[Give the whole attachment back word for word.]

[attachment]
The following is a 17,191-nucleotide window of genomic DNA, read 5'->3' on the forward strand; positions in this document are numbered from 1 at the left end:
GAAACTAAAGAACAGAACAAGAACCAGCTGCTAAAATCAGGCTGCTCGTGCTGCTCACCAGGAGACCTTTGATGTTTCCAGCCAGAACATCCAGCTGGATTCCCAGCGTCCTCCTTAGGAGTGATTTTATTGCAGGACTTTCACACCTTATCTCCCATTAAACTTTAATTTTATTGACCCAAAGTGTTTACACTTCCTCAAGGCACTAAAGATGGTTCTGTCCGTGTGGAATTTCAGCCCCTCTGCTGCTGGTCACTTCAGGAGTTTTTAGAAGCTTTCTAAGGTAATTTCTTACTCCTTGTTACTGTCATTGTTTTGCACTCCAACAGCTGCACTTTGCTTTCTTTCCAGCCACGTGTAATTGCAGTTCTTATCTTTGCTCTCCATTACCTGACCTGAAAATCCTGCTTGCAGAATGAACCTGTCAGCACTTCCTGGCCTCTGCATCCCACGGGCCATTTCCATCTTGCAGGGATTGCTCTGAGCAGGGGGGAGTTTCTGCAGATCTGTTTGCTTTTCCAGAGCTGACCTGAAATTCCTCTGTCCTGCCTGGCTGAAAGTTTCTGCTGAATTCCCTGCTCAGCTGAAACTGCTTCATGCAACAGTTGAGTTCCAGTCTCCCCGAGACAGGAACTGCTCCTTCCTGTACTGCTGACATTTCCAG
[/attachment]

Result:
The following is a 17,191-nucleotide window of genomic DNA, read 5'->3' on the forward strand; positions in this document are numbered from 1 at the left end:
GAAACTAAAGAACAGAACAAGAACCAGCTGCTAAAATCAGGCTGCTCGTGCTGCTCACCAGGAGACCTTTGATGTTTCCAGCCAGAACATCCAGCTGGATTCCCAGCGTCCTCCTTAGGAGTGATTTTATTGCAGGACTTTCACACCTTATCTCCCATTAAACTTTAATTTTATTGACCCAAAGTGTTTACACTTCCTCAAGGCACTAAAGATGGTTCTGTCCGTGTGGAATTTCAGCCCCTCTGCTGCTGGTCACTTCAGGAGTTTTTAGAAGCTTTCTAAGGTAATTTCTTACTCCTTGTTACTGTCATTGTTTTGCACTCCAACAGCTGCACTTTGCTTTCTTTCCAGCCACGTGTAATTGCAGTTCTTATCTTTGCTCTCCATTACCTGACCTGAAAATCCTGCTTGCAGAATGAACCTGTCAGCACTTCCTGGCCTCTGCATCCCACGGGCCATTTCCATCTTGCAGGGATTGCTCTGAGCAGGGGGGAGTTTCTGCAGATCTGTTTGCTTTTCCAGAGCTGACCTGAAATTCCTCTGTCCTGCCTGGCTGAAAGTTTCTGCTGAATTCCCTGCTCAGCTGAAACTGCTTCATGCAACAGTTGAGTTCCAGTCTCCCCGAGACAGGAACTGCTCCTTCCTGTACTGCTGACATTTCCAG